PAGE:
Although it has been years and years, the space hotel added color to a child’s play. It was made of several rooms for the toy figures to occupy, and it was as if Star Wars stories in the imagination of a child now had a different spin. The homemade toy signified quarters where the more domestic of a rebel force’s lifestyle could center around what was a home for those toy characters.

    The DIY addition to the Star Wars universe was rectangular, and there were bunks and internal walls, all open to the sky for the access of a child handling toys in the make-believe rooms of the space hostel. I think I was probably amazed that such a nice gift had come my way, and perhaps reluctant to say too much about it, as I did not want our friends to regret giving away the object. Playing on the backyard patio with my comprehensive collection of Star Wars toy, centered around a station for the rebels to rest and recuperate, while fearing discovery by the Empire, was completely opulent for me and for the children of the neighborhood with who I had a bond.

    As for what you’ve written here, I am sympathetic to you for the trouble you endured with your brothers in the face of the criminal element around you, but I am glad that Helms Donuts was a bright spot for you, and that you are alive and blogging. Happy New Year, and thank you for the opportunity to recall a favorite memory.

    Liked by 1 person

  2. Wow, flashing… the donut truck came by our house on Tuesdays say between 9-10a. Of course I was at school but if I was home during the summer or holiday breaks, I too wanted a cream puff, if none were available it was the biggest glaze donut in his long drawers( that seemed to come pull out like 10’). From time to time my Mom would call my sister Norma who was your Neighbor and tell her there was a fresh pie or only 2 Creme puffs😎 Thanks for sharing Michael.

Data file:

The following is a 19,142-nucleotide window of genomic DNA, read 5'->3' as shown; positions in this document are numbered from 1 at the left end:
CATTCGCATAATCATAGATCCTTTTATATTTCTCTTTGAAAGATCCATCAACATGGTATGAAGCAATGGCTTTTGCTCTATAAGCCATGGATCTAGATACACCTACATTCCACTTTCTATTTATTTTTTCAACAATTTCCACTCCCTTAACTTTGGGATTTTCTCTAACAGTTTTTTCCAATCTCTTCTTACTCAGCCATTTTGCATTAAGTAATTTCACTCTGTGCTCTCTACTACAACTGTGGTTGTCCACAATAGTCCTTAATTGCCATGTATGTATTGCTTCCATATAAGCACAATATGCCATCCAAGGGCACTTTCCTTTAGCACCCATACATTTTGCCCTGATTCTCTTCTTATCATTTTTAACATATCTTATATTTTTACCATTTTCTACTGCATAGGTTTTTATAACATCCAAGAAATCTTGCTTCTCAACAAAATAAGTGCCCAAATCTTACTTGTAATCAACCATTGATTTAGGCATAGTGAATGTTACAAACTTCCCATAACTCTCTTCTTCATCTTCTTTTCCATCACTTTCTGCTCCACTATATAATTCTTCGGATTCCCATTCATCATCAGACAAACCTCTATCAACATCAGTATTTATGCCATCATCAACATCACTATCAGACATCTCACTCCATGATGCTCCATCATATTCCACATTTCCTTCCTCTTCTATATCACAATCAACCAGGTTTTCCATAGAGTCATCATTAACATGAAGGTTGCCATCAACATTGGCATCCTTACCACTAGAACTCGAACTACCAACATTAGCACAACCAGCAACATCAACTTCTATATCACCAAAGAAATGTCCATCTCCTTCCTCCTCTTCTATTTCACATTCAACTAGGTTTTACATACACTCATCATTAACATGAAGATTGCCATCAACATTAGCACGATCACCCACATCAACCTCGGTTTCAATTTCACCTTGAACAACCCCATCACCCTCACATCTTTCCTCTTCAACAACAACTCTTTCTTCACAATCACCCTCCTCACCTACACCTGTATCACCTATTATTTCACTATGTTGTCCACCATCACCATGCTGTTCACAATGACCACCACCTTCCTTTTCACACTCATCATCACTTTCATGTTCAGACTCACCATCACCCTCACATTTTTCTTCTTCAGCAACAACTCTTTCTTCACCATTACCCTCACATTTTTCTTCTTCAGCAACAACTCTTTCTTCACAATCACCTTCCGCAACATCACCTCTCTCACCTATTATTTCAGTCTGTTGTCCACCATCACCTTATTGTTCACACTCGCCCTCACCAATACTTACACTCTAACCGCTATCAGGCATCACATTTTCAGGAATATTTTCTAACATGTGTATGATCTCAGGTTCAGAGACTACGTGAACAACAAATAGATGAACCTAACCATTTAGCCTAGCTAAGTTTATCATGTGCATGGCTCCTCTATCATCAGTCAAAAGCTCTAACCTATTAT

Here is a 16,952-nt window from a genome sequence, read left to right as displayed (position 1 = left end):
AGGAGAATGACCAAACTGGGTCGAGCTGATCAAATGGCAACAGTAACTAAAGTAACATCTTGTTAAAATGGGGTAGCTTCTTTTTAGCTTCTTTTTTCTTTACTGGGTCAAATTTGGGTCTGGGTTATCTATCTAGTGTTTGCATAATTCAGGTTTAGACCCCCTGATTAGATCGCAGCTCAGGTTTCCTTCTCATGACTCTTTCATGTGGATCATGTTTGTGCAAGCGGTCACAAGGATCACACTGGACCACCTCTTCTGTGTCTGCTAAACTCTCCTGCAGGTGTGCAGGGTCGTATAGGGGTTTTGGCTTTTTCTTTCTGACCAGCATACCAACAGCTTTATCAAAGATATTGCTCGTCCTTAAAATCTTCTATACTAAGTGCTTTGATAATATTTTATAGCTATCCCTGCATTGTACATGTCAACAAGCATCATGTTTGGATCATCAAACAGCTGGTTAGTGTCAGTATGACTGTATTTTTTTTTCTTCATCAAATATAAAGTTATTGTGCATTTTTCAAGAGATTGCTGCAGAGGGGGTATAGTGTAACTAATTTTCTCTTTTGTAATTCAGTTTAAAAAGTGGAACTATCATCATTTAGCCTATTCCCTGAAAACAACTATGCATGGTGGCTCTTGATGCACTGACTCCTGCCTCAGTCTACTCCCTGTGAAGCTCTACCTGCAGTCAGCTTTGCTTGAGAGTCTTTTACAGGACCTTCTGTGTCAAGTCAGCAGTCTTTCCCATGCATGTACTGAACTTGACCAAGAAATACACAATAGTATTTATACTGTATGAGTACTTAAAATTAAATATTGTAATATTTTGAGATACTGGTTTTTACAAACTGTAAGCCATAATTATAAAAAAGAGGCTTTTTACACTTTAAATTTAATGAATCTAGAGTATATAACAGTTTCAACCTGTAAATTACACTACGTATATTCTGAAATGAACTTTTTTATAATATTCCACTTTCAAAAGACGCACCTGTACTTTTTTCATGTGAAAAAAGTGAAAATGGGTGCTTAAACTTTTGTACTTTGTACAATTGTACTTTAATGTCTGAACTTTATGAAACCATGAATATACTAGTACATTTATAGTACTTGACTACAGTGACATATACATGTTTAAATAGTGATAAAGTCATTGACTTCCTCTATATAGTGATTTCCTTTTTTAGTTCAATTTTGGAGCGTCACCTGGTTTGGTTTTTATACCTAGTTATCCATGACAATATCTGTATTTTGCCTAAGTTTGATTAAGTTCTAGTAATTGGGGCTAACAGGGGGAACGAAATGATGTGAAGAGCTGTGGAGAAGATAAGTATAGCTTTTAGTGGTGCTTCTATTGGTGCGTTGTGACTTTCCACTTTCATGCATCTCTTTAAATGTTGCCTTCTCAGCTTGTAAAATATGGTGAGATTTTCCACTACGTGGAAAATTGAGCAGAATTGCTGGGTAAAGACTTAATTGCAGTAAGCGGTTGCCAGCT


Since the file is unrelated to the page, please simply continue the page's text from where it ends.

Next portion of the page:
Liked by 1 person

    • Norma would come over and chat with my mom while Anthony would get his treat along with Phil and Peter and the rest of the kids. The truck always came later in the afternoon for us. Those creampuffs were so good!


  3. My brother and I didn’t get along a lot of the time (cliche, I know) so it felt special on New Years Day sometimes when he’d watch the Twilight Zone marathon with me for several hours. And we often watched Rudolph the Red-Nosed Reindeer on Christmas Eve, and the older we got, the more nostalgic we became over that bad ’60s stop motion Christmas “animation.” To this day it has a special place in my heart.

    Liked by 1 person

  4. Hard to beat the Donut Truck story but I still remember being trusted to travel “downtown” to the market area by myself. My parents were overly protective so being able to get on a bus and pay the 25 cent fare to shop by myself was a real treat. I came home with a music LP and some comics…and very happy.

    Liked by 1 person